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Best Credit Card To Get?

Travel Forums Travel Gear Best Credit Card To Get?

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1. Posted by Supafemale (Budding Member 42 posts) 3y

Hi

I'm a credit card virgin - Mum always said if you don't have the cash, you don't get a credit card :) Anyways im getting one to take with me when I go travelling to help with hotels etc and wondered if anyone could advise on the best one to get. Some people say they're all as bad as eachother? Oh and im currently banking with HSBC.

Cheers!

2. Posted by CheersT (Travel Guru 1627 posts) 3y

I'm no expert on UK cards so take this with a grain of salt, but I believe the Post Office Card is one of the very few remaining UK cards that doesn't charge a foreign transaction fee.

Cheers,
Terry

3. Posted by April-Caroline (Budding Member 26 posts) 3y

Hi there. I've been looking into this myself for my up coming trip and i've applied for a halifax clarity card. It has no foriegn exchange fee anywhere in the world and it doesnt charge a fee for cash withdrawals. Hope this helps

4. Posted by Supafemale (Budding Member 42 posts) 3y

Hi

Thanks for the suggestions :)

April - another friend also recommended Halifax :) so I'll go see them today.

5. Posted by katekendall (Respected Member 34 posts) 3y

Not sure what country you're in but I'm in Australia and just got GE's 23 Degrees Mastercard, which has no international transaction fees.

6. Posted by Supafemale (Budding Member 42 posts) 3y

Hi Kate :)

I'm in the UK at the mo - went with a Halifax Clarity card. Seems to be the best one to get as it doesn't charge you when you use it abroad as long as it's just used to pay for purchases (chip and pin). If it's used to withdraw out cash at a cash point it then charges you interest - not so much if you're already a Halifax customer, but a lot if like me you don't bank with Halifax.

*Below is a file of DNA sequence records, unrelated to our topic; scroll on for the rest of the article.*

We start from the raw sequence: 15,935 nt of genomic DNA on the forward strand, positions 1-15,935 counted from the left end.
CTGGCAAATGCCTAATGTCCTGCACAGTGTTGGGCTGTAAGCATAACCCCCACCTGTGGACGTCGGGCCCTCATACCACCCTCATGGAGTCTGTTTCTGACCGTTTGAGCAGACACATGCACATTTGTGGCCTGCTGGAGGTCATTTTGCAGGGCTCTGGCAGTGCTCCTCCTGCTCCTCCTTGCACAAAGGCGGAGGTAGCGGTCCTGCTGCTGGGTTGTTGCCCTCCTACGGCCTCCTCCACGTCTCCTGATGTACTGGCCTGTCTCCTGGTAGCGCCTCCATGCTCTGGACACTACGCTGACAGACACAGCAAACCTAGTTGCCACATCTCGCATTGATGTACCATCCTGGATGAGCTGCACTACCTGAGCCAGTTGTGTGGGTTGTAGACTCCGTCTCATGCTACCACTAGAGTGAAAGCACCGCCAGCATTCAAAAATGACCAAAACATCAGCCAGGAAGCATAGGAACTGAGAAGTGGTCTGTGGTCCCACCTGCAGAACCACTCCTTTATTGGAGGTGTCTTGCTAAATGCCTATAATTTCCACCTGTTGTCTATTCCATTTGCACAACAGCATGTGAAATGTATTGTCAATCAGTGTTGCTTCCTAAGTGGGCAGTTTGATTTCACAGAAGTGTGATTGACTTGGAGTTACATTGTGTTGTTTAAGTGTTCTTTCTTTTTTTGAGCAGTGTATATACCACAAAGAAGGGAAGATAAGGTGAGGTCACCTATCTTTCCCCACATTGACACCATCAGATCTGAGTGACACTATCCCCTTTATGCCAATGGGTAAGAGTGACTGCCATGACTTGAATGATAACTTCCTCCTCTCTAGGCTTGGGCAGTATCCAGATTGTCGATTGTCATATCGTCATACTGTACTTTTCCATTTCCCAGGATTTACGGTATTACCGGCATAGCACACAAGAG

I quite like the idea of the pre-paid cards, but so far have only come across cards that work with euro, pound, dollar currency. Maybe I'll get one of these for when I get to Oz :)

Check me out! That's what 'which' and 'moneysupermarket' sites do to you

7. Posted by kichikacha (Respected Member 328 posts) 3y

Hi Supafemale,

There is usually a confusion between debit and credit cards.
Both can be MasterCard or Visa - in terms of availability and acceptance, there is not much difference.

Debit Card is when you have your own money on the account. Transaction fees for withdrawal can largely vary from bank to bank. Some may not charge you for cash withdrawal, however before you decide you need to take into account monthly fees, availability and cost of online banking and other charges.

Credit Card is when the bank lends you money that you can use. There is always a fee for cash withdrawal, which is higher than for debit cards. Also, on credit cards there is usually a grace period (let's say 30-60 days) when the bank doesn't charge you interest if you repay the used amount within this grace period. However, the trick that many if not most banks use is that once you withdraw cash with your credit card, the bank will charge you interest from the first use for the whole of the grace period!